Traveling can be fun and exhilarating, but it is not the magic bullet against depression for many people.
The fact that traveling does not help is known by people who have depression, who often share their experiences with others facing similar struggles. In addition, there are support groups out there for people with depression. For example, check out this list compiled by ADAA. Using this resource, you can get in touch with reasonably sane people and provide you with information and support to help guide you through your travels.
Millions of people travel each day for work, vacation, or both. For millions more, the freedom to travel is elusive. As many as 15 million Americans are seriously depressed. Depression can make it difficult to leave the house, let alone book a ticket out of town. Travel may not be an option for them. In a world that primarily aims to improve quality of life, it may seem odd that travel is on a list of depression treatments. It might even seem contradictory. But a review on the subject finds that, indeed, for some people, travel does not have a beneficial effect. Instead, it can harm some with specific characteristics.
Don't flee to other countries
The problem isn't so much that you're unhappy; it's that you're not dealing with it. So if I'm sad and I go to Florida, the problem is still there. And there's a good chance I'll end up back in New York unhappy again. And if I go home, I'm sad there. So by not dealing with it, I'm creating the very situation that caused me to go in the first place.
The best way to deal with being unhappy is by being happy — and the best way to be satisfied is by dealing with the issues that are causing you unhappiness. Once you've dealt with the things that make you unhappy, you'll be in a better position to appreciate all the things that make your life worth living.
Traveling can make symptoms worse
Chronic depression is not cured by travel, no matter what people do. The notion that a trip can cure depression is a myth. For people with a common form of depression called dysthymia, travel may temporarily relieve symptoms. But dysthymia — the mildest type of depression — tends to recur.
Also, symptoms may return after a trip is over. In one study, people with dysthymia took a two-week vacation; 90 percent felt that their symptoms had improved, but 26 percent experienced depression return within two weeks. Some people with chronic depression find that travel exacerbates their symptoms. They may become irritable, angry, or hopeless during a journey or develop an anxiety or panic disorder.
Understand why you need or want to escape
Traveling can be a pleasure, but it also has the potential to add stress to your life, especially if you're planning to travel solo. So it's worth asking yourself why you want to escape. Is it to escape from everyday life? Is it to get more distance from a relationship? Is it to meet new people? Is it to explore a new part of the world? Is it to escape from your responsibilities? Whatever your reason for traveling, it's important to remember that traveling alone will amplify all of these factors.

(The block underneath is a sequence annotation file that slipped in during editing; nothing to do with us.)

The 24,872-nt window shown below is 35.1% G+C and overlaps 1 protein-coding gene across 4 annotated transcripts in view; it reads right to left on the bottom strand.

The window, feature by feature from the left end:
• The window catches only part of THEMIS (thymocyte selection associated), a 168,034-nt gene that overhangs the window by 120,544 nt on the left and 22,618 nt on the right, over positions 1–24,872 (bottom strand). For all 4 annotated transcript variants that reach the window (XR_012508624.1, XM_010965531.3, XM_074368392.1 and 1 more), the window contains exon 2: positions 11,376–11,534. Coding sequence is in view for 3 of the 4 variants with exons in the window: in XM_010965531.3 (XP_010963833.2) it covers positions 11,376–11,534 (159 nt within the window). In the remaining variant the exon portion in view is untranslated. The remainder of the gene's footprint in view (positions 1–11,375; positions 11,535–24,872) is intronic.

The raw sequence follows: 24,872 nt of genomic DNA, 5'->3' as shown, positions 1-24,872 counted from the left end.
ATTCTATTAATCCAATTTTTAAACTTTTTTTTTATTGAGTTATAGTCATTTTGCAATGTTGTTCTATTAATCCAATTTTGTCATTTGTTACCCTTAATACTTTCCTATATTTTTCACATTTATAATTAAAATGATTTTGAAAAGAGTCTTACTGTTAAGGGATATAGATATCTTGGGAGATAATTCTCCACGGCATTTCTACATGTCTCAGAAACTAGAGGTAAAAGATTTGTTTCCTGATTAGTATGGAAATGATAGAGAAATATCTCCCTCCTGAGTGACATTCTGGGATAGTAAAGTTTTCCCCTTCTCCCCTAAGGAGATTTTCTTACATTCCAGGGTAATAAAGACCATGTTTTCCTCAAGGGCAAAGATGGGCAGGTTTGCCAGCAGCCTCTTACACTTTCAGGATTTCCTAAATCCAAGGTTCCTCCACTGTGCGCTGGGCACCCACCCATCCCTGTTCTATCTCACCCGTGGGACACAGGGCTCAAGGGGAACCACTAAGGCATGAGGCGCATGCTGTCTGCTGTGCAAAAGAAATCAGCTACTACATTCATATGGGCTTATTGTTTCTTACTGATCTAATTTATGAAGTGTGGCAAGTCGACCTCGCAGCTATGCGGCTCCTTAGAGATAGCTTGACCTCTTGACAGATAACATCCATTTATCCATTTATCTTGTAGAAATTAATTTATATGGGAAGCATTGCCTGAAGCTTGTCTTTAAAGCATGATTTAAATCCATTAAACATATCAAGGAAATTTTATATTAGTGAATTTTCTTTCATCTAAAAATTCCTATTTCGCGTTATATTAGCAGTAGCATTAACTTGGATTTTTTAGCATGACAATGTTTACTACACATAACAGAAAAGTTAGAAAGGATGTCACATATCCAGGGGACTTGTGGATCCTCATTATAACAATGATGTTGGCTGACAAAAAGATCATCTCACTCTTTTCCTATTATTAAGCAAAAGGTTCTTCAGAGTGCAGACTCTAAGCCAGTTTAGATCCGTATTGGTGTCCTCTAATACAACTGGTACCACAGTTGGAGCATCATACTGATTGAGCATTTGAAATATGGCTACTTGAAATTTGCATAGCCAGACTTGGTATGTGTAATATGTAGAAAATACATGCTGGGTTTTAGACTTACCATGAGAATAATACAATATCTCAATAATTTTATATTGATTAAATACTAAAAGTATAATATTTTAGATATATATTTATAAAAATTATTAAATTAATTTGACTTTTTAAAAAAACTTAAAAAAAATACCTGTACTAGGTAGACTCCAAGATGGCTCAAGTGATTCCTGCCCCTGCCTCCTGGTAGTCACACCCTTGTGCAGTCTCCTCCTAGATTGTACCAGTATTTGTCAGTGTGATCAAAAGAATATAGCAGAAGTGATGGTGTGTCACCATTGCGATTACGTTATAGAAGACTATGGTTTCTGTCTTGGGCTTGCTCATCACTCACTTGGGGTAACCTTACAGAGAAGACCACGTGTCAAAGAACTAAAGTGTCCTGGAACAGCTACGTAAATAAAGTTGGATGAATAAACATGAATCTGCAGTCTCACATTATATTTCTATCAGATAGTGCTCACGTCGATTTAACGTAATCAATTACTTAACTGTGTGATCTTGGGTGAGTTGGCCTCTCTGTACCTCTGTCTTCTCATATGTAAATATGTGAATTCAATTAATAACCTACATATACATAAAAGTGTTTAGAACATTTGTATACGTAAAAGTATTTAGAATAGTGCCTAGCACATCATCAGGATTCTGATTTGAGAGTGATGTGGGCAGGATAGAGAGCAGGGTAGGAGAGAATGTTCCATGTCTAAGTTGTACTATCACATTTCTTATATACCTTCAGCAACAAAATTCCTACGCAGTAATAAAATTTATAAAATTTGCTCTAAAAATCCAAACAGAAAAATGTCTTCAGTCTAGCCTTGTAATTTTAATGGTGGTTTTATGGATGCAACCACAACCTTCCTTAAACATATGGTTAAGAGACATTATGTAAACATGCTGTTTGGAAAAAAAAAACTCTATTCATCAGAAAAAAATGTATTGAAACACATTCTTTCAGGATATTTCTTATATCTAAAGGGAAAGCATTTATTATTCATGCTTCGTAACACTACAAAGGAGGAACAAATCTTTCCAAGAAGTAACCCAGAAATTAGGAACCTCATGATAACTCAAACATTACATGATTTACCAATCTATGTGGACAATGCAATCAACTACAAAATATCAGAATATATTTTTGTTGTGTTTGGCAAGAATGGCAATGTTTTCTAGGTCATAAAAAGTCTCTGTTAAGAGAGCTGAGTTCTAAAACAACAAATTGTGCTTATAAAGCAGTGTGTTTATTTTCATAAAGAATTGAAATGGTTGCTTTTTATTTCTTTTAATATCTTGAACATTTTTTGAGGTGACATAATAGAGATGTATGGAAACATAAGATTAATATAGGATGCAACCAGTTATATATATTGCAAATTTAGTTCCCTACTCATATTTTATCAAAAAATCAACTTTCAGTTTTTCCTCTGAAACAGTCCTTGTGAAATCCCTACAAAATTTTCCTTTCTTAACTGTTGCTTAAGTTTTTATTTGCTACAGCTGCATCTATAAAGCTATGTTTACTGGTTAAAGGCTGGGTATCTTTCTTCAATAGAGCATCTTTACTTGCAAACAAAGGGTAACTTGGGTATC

So if you're looking for ways to cope with whatever is upsetting you. Getting away from it all might not be the best plan. Instead, find meaningful ways to fill that void or hole that you think travel might fill. That could mean trying an activity you haven't done in a while, hanging out with positive people, connecting with the world around you through social media, or volunteering your time for a cause or movement you genuinely believe.
Identify the source of discomfort and pain
Let's say you're in a relationship and everything seems fine, but you still have the feeling something is not correct. Taking a flight to an unknown destination can make a person feel better in the short term because they feel like they're in control of their lives again. As a result, they tend to romanticize about meeting someone new or escaping. Escapism is part of the human condition, even if it's not healthy.
Why? Because with most people, the natural source of discomfort lies within themselves. It's not the person sitting next to you with noisy kids who's the cause of your pain. It's your fear of conflict and communication with strangers. Traveling is an easy way out, so it can be tempting to think you've solved the problem when in reality, it's only taken the pain away from you temporarily.
If you're feeling anxious, stressed, and frustrated, you may be struggling with your anxiety. If you're feeling depressed, you may be struggling with depression. If you're feeling stressed, you may be struggling with stress. On the other hand, your anxiety could be a sign of something more profound. It could be that there's something you need to deal with for the moment. Take the time to figure out what's going on so you can begin the process to heal.
Change the behavior and thoughts which cause pain
The first step to overcoming anxiety is being self-aware of what you are feeling. These are some of the most common thoughts that come up during anxious moments. They are easy to relate to and can become harmful if you don't deal with them correctly. For example, when was the last time you did something nice for yourself? Okay, maybe "self-care" isn't your thing or doesn't feel right, but that's okay. It would be pretty hard to care about yourself if you didn't have self-awareness.
As with most things, you are knowing is half the battle. Easier said than done, you say. How do you find out what's going on for you if no one else can tell? Dive into your own heart and mind, and think of how you feel about situations where you're feeling anxious. Please get to the bottom of it and learn a whole lot about yourself along the way. A happier person is a nicer person.
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